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Ankle sprain injuries: a 2-year prospective cohort study in female Greek professional basketball players.

CONTEXT: Ankle sprains are a common basketball injury. Therefore, examination of risk factors for injury in female professional basketball players is worthwhile.

OBJECTIVE: To examine rates of ankle sprains, associated time missed from participation, and risk factors for injury during 2 consecutive seasons.

DESIGN: Prospective cohort study.

SETTING: Eighteen professional basketball facilities.

PATIENTS OR OTHER PARTICIPANTS: We observed 204 players from 18 female professional basketball teams for 2 consecutive seasons during a 2-year period.

MAIN OUTCOME MEASURE(S): Using questionnaires, we recorded the incidence of ankle sprains, participation time missed, and mechanisms of injury in games and practice sessions. Potential risk factors, such as age, body mass, height, training experience, and history of ankle sprain, were examined using multivariate logistic regression.

RESULTS: Fifty of the 204 participants sustained ankle injuries; injuries included 32 ankle sprains, which translated to an ankle sprain rate of 1.12 per 1000 hours of exposure to injury. The 32 players missed 224.4 training and game sessions and an average of 7.01 sessions per injury. Most injuries occurred in the key area of the basketball court and were the result of contact. Injury rates during games were higher than injury rates during practice sessions. Centers, followed by guards and forwards, had the highest rate of injury. Players who did not wear an external ankle support had an odds ratio of 2.481 for sustaining an ankle sprain.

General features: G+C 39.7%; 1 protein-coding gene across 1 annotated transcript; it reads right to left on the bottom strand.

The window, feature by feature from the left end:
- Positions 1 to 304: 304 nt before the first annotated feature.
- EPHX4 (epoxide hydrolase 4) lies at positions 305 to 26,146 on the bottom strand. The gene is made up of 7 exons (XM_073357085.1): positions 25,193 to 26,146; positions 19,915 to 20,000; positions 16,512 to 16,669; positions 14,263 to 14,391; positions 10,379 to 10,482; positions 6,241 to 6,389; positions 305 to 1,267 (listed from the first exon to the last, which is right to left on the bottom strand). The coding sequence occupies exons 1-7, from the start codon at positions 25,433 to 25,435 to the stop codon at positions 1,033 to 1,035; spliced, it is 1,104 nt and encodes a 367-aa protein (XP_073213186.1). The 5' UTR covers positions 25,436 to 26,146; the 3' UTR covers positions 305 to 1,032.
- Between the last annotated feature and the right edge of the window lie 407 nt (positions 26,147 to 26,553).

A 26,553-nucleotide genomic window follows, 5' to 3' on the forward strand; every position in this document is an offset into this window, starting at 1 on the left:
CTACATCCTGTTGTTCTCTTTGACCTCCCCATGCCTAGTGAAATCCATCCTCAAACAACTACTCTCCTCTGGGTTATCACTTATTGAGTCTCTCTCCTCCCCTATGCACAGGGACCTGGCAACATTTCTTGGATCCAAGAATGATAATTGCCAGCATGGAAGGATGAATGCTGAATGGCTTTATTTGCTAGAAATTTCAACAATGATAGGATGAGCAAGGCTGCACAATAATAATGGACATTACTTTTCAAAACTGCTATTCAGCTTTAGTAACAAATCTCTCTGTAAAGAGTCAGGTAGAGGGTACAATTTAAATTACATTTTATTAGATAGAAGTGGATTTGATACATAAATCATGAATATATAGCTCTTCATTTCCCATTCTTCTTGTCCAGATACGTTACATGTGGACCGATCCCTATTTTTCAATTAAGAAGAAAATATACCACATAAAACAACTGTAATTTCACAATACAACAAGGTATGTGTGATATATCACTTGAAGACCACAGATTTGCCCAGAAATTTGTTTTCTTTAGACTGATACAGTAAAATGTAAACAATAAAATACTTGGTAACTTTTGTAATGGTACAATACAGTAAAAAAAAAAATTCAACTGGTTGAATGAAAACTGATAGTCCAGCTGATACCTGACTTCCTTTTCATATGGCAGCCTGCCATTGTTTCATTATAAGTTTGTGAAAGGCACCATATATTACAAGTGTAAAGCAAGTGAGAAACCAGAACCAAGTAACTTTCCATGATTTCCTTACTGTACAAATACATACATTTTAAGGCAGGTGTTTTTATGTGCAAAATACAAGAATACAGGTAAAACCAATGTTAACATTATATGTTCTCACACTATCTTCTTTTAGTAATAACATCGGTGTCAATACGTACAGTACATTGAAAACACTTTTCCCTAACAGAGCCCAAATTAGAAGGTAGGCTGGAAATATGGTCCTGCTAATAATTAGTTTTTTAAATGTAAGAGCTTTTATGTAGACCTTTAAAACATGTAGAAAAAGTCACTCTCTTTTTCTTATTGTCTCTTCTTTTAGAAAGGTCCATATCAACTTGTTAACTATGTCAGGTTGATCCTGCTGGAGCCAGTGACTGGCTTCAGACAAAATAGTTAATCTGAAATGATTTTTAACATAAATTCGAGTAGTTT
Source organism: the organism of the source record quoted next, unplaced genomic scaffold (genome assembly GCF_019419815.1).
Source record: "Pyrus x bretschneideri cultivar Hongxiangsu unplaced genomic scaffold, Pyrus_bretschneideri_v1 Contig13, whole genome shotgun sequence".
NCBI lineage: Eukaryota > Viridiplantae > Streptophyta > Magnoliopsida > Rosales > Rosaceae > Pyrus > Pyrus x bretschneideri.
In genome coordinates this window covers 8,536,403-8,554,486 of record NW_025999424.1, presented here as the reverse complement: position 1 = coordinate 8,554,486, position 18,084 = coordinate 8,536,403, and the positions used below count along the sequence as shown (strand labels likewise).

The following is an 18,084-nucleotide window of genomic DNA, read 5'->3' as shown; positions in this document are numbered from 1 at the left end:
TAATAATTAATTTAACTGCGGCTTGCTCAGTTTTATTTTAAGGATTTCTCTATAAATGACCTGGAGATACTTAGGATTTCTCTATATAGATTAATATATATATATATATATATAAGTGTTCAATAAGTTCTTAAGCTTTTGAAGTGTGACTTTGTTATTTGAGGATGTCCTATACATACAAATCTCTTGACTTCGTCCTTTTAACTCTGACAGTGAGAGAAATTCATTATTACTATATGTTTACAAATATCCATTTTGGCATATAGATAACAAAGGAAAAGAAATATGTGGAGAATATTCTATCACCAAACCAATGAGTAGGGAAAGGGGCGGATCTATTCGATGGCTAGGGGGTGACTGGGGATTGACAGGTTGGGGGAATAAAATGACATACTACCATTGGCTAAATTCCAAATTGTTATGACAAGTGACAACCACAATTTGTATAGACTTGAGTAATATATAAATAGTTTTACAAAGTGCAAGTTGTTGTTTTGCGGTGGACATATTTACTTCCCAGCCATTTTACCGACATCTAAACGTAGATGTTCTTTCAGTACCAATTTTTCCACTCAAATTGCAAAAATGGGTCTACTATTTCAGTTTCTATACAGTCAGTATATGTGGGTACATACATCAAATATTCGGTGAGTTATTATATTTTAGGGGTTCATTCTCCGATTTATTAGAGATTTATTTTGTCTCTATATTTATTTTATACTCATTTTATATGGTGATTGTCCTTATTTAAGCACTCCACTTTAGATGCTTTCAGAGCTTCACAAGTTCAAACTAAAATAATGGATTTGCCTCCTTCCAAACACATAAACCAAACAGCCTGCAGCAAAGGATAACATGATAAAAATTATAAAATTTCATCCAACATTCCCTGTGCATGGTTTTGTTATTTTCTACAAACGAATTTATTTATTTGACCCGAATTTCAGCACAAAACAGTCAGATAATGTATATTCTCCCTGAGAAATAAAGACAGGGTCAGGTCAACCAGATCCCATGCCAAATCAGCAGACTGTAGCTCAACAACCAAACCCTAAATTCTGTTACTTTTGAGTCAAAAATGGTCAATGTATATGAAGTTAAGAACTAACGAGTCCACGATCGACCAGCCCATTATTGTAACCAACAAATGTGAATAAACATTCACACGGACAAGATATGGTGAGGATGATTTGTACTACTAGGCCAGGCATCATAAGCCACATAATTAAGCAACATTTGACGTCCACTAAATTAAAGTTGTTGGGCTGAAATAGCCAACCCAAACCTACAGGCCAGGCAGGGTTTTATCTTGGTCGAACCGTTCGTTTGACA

CONCLUSIONS: Female professional basketball athletes who did not wear an external ankle support, who played in the key area, or who functioned as centers had a higher risk for ankle sprain than did other players.

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